and well-organized campaign. A considerable challenge for them is to win
over the traditionally conservative segments of Artsakh’s society. But good
coalition management and effective outreach can address these challenges.

* The other candidates

Three others — non-partisan NKR parliament member Armen Abgarian, local
Community Party leader Hrant Melkumian, and Artsakh State University
Professor Vanik Avanesian — are also seeking registration as presidential
candidates, but their ultimate chances appear remote.

Elected to parliament from a Stepanakert constituency in June 2005, Mr.
Abgarian was the only one of 33 parliament members to vote against the NKR
constitutional proposal in November 2006. In the late 1990s, Mr. Abgarian
was former Karabakh Army commander Samvel Babayan’s deputy for logistics.
Since leaving the military, Mr. Abgarian has been engaged in private
business.

Mr. Melkumian first sought the NKR presidency in November 1996. At the
time he finished a distant third, behind Robert Kocharian and Boris
Arushanian.

For Mr. Avanesian, this is a first presidential bid.

* Reflections and outlook

So far, Artsakh politics have not followed the left-center-right divide of
traditional democracies. To a great extent, this is a reflection of a social
consensus over urgent challenges facing the republic as national security,
state development, and continued democratization and civil-society building
remain paramount. With consensus on strategic goals, the differences are on
the means to reach them.

Appreciation of this reality has allowed the outgoing president, Arkady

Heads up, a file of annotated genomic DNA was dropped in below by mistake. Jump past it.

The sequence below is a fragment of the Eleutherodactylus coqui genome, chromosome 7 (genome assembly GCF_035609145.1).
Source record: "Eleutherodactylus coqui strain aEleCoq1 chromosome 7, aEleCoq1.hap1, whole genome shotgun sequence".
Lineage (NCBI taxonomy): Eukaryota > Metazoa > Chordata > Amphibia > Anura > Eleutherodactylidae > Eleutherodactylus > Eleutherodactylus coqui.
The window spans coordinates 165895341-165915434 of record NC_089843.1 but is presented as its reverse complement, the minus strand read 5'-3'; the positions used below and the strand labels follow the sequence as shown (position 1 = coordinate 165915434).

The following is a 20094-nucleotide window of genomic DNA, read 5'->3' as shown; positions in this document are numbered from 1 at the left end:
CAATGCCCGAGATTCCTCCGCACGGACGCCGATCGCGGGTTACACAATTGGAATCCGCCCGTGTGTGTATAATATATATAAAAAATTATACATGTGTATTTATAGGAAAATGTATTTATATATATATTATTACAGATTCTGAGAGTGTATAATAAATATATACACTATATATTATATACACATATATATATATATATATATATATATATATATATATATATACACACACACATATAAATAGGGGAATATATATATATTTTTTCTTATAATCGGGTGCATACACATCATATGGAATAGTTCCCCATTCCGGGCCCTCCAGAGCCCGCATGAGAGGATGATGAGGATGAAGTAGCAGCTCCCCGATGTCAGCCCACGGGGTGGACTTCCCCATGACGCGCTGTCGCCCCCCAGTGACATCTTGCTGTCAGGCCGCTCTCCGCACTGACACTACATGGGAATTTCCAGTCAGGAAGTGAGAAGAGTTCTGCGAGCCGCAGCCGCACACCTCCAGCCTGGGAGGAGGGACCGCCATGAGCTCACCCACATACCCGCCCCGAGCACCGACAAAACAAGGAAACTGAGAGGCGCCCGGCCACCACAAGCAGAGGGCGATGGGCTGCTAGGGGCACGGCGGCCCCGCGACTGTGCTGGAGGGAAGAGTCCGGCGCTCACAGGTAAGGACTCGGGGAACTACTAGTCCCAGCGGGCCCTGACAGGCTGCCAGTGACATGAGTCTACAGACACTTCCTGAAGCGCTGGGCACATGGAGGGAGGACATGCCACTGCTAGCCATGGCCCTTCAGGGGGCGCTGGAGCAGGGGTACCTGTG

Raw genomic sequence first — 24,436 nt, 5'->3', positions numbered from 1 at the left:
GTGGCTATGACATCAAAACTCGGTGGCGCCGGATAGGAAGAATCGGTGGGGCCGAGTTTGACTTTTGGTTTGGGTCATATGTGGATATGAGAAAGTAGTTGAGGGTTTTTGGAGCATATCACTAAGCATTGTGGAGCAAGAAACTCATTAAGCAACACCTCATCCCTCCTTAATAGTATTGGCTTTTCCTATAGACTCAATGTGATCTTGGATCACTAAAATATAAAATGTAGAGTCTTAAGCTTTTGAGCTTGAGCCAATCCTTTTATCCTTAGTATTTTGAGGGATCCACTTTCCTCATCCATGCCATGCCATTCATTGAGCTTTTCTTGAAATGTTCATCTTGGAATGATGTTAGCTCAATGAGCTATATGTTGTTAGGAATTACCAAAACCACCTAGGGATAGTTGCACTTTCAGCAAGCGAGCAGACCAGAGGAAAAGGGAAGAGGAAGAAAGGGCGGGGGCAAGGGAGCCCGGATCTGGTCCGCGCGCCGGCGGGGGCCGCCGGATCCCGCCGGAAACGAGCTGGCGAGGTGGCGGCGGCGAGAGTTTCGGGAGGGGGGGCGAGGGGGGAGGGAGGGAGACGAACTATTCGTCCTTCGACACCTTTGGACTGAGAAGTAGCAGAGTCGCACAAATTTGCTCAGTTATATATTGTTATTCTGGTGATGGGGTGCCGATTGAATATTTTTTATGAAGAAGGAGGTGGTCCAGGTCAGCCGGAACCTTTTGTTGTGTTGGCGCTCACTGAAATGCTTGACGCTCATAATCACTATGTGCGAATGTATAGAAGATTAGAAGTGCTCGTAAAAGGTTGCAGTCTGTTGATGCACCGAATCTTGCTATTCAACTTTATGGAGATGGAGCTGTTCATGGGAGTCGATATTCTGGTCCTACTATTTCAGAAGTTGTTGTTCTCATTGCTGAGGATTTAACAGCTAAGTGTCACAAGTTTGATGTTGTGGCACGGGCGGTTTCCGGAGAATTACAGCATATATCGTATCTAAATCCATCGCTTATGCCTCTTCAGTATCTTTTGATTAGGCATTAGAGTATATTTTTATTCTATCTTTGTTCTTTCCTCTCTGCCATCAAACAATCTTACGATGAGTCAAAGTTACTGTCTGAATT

Ghoukassian, to distance himself, at least on the surface, from the process
of candidates’ nomination. In recent interviews, Mr. Ghoukasian has declined
to endorse or campaign for any of the candidates. Artsakh society has proved
its maturity and is quite capable of deciding on who it wants to see as its
leader for the next five years.

The 2007 presidential elections in Artsakh will be a true contest, rather
than an imitation of struggle. The people are set to open a new chapter in
Armenian political history — unusual, unfamiliar, but promising — as they
move ahead on the path of strengthening the revived Armenian statehood.

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5. With friends like these…

* As Turkey and Azerbaijan keep up the blockade, and Russia bottles up
Georgia, Armenia’s only open doorway to the world is Iran

by Tatul Hakobyan

YEREVAN — Much of the world sat up and solemnly took notice in early April
when Russian media reported that the United States was about to start
Operation Bite, a plan to bomb Iranian nuclear targets. The specter of
military action became even more ominous soon after, when 15 British sailors